Extending the boundaries of business impact: Social Mobility
A recent webinar hosted by Adam Gates, Head of the Insurance practice at Odgers Interim and Becky Mackarel, Consultant in our Financial and Professional Services practice, looked at how companies can address socio-economic barriers to unlock business performance.
What can we in the corporate world do to elevate and unlock the potential of Social Mobility for business? This big question was the overarching theme of our webinar Extending the boundaries of business impact delivered by Tracey Groves, a Partner at global advisory firm StoneTurn, who has more than 30 years of experience in corporate governance, ethical conduct and behaviours, regulatory compliance, risk assessment, and culture change.
Tracey counsels leaders of complex, global organisations on Environmental, Social and Governance (ESG) strategies that accelerate growth and innovation, drive ethical conduct and culture, and unlock responsible business performance. She began her presentation by explaining her passion for helping organisations “hardwire doing the right thing into their operating model, into their decision making processes and arguably even more importantly, their behaviours.”
To frame the presentation and subsequent Q&A, we used the UK Social Mobility Commission’s definition of Social Mobility as being the link between a person’s occupation or income and the occupation or income of their parents. Where there is a strong link, there is a lower level of social mobility. Where there is a weak link, there is a higher level of social mobility.
But when persons from low-income families have little chance of moving up while those from well-off families are almost guaranteed to retain their privileged positions, that means “the social elevator is broken”. This has a number of implications. Economically, because business growth is hampered when talent is unable to flourish, but also for overall employee happiness and productivity, with research pointing to a direct correlation between higher levels of Social Mobility and employee health and wellbeing.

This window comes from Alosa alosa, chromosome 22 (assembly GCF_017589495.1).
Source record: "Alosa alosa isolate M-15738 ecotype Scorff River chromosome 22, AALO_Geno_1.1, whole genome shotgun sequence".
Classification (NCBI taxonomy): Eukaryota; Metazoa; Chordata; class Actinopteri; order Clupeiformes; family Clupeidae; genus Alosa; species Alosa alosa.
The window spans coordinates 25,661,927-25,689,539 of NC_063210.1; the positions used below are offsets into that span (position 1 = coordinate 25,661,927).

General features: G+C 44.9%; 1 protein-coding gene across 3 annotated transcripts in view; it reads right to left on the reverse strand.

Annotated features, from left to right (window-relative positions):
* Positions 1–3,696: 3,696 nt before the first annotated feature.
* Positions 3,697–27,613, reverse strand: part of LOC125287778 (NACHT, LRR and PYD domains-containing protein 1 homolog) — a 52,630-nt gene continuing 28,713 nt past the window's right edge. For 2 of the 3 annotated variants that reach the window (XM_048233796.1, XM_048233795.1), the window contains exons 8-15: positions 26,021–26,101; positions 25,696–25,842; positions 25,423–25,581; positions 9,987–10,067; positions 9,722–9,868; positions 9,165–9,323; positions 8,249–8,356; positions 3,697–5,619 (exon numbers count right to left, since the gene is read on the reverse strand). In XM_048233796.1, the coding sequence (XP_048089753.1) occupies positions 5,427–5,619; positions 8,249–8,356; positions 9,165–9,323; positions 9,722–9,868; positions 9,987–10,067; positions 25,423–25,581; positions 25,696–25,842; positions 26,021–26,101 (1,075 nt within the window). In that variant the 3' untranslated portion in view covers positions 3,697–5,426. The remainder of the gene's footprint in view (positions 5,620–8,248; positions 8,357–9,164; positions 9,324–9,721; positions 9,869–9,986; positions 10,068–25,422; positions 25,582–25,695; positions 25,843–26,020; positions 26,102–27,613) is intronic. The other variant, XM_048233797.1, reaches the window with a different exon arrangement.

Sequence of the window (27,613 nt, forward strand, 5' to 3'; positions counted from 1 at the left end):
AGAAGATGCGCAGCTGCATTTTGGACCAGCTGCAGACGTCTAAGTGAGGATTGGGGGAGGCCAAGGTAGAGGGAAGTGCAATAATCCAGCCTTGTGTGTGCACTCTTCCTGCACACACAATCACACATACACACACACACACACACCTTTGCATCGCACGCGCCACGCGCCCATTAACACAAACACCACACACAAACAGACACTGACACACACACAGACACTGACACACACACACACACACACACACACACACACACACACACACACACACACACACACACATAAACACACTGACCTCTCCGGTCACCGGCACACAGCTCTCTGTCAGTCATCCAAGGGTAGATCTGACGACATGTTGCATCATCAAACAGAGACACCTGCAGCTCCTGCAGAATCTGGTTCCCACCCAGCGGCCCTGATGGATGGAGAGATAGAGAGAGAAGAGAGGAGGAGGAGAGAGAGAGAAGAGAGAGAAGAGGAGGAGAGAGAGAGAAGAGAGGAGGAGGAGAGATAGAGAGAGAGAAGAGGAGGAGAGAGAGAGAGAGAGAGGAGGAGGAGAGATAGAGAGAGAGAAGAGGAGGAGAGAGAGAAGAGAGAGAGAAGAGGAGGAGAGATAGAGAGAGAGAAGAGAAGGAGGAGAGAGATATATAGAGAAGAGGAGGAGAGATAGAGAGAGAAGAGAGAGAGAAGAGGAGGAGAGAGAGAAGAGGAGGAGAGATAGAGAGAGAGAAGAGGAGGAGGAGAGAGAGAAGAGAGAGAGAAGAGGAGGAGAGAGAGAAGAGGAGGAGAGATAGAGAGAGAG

Tracey called for much greater vigilance by businesses regarding social elevator issues and said every business had a role to play on the basis that what is good for society, is good for business. She backed up her position with some powerful statistics from The Social Mobility Barometer 2021:
- Four in five adults (79%) believe there is a large gap between different social classes
- Three-quarters (74%) of people think there are large differences in opportunities across Britain
- A third (35%) of adults across the UK believe everyone has a fair chance to go as far as their hard work will take them. Only one in four (25%) people from black and ethnic minority groups believe we live in a fair society
- An increasing number of people think that employers should have to take action to improve social mobility – 42% in 2021 compared with 31% in 2019. Ethnic minorities are more likely than average to say that employers should act (58%)
These statistics tell us there is still a very long way to go. However, businesses should be motivated to raise their game because Social Mobility can be a strategic tool. According to Tracey, it sits in the “sweet spot” of ESG – which as well all know has rocketed up the corporate agenda – and is core to expanding DEI.
Ahead of the event, we asked participants to answer several topic-specific questions. We are appreciative of those who found the time to take part; your answers were illuminating. They painted a picture of businesses at differing stages in the Social Mobility journey. 10% said they had fully implemented a Social Mobility strategy, while another 10% were at the other end of the scale, having not yet begun. The 80% majority sit somewhere between the two extremes.
Many organisations need to accelerate their efforts and be clearer on what they are doing to help people from socially disadvantaged backgrounds because the ‘S’ of ESG is only going to increase in importance. Although today 64% of the UN 2030 SDGs are dedicated to social empowerment, most ESG investing inflows are channelled towards environmental solutions.
However, some businesses are in the vanguard of change. For example, over 600 organisations globally have signed up to the Social Mobility Pledge, a commitment to boost Social Mobility through the three pillars of outreach, access and recruitment.
To make change happen, companies must begin by collecting and analysing data. Findings should then inform changes to recruitment policies. “There are so many things that we can do as businesses, to work with educational colleges, institutions and enterprise organisations to think about what we can do to make this a given opportunity for people who otherwise wouldn’t have it,” says Tracey. “We have to set that tone from the very top so that we remove barriers.”
For more information, please contact Adam Gates.